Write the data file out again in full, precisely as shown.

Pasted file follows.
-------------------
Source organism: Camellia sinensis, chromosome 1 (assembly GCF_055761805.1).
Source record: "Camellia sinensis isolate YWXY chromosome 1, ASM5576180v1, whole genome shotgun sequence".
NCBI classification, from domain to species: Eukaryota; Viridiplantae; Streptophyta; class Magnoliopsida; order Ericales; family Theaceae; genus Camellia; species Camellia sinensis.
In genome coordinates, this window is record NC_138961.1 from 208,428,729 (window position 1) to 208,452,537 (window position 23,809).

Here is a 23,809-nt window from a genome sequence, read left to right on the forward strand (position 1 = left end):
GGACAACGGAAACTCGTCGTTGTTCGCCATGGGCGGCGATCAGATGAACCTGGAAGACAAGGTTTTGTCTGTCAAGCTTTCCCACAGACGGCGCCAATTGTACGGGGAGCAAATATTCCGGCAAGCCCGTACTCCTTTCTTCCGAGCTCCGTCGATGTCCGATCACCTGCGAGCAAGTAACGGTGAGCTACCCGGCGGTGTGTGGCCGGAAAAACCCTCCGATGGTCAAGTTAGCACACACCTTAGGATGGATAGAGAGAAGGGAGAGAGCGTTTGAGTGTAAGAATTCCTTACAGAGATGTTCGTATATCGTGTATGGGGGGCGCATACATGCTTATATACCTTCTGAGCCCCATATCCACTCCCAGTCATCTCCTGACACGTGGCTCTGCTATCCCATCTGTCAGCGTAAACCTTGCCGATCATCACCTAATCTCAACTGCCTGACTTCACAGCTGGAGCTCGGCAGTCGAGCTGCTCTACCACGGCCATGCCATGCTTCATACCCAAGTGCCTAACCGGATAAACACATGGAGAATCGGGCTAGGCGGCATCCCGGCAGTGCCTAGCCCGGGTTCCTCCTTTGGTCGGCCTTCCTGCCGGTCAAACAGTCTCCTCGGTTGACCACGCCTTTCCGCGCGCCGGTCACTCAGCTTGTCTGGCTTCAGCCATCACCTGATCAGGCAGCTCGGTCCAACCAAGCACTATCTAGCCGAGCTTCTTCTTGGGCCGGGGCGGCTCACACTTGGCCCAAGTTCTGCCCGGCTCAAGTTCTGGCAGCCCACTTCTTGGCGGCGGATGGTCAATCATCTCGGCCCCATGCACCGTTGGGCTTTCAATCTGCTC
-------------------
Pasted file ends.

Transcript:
Source organism: Camellia sinensis, chromosome 1 (assembly GCF_055761805.1).
Source record: "Camellia sinensis isolate YWXY chromosome 1, ASM5576180v1, whole genome shotgun sequence".
NCBI classification, from domain to species: Eukaryota; Viridiplantae; Streptophyta; class Magnoliopsida; order Ericales; family Theaceae; genus Camellia; species Camellia sinensis.
In genome coordinates, this window is record NC_138961.1 from 208,428,729 (window position 1) to 208,452,537 (window position 23,809).

Here is a 23,809-nt window from a genome sequence, read left to right on the forward strand (position 1 = left end):
GGACAACGGAAACTCGTCGTTGTTCGCCATGGGCGGCGATCAGATGAACCTGGAAGACAAGGTTTTGTCTGTCAAGCTTTCCCACAGACGGCGCCAATTGTACGGGGAGCAAATATTCCGGCAAGCCCGTACTCCTTTCTTCCGAGCTCCGTCGATGTCCGATCACCTGCGAGCAAGTAACGGTGAGCTACCCGGCGGTGTGTGGCCGGAAAAACCCTCCGATGGTCAAGTTAGCACACACCTTAGGATGGATAGAGAGAAGGGAGAGAGCGTTTGAGTGTAAGAATTCCTTACAGAGATGTTCGTATATCGTGTATGGGGGGCGCATACATGCTTATATACCTTCTGAGCCCCATATCCACTCCCAGTCATCTCCTGACACGTGGCTCTGCTATCCCATCTGTCAGCGTAAACCTTGCCGATCATCACCTAATCTCAACTGCCTGACTTCACAGCTGGAGCTCGGCAGTCGAGCTGCTCTACCACGGCCATGCCATGCTTCATACCCAAGTGCCTAACCGGATAAACACATGGAGAATCGGGCTAGGCGGCATCCCGGCAGTGCCTAGCCCGGGTTCCTCCTTTGGTCGGCCTTCCTGCCGGTCAAACAGTCTCCTCGGTTGACCACGCCTTTCCGCGCGCCGGTCACTCAGCTTGTCTGGCTTCAGCCATCACCTGATCAGGCAGCTCGGTCCAACCAAGCACTATCTAGCCGAGCTTCTTCTTGGGCCGGGGCGGCTCACACTTGGCCCAAGTTCTGCCCGGCTCAAGTTCTGGCAGCCCACTTCTTGGCGGCGGATGGTCAATCATCTCGGCCCCATGCACCGTTGGGCTTTCAATCTGCTC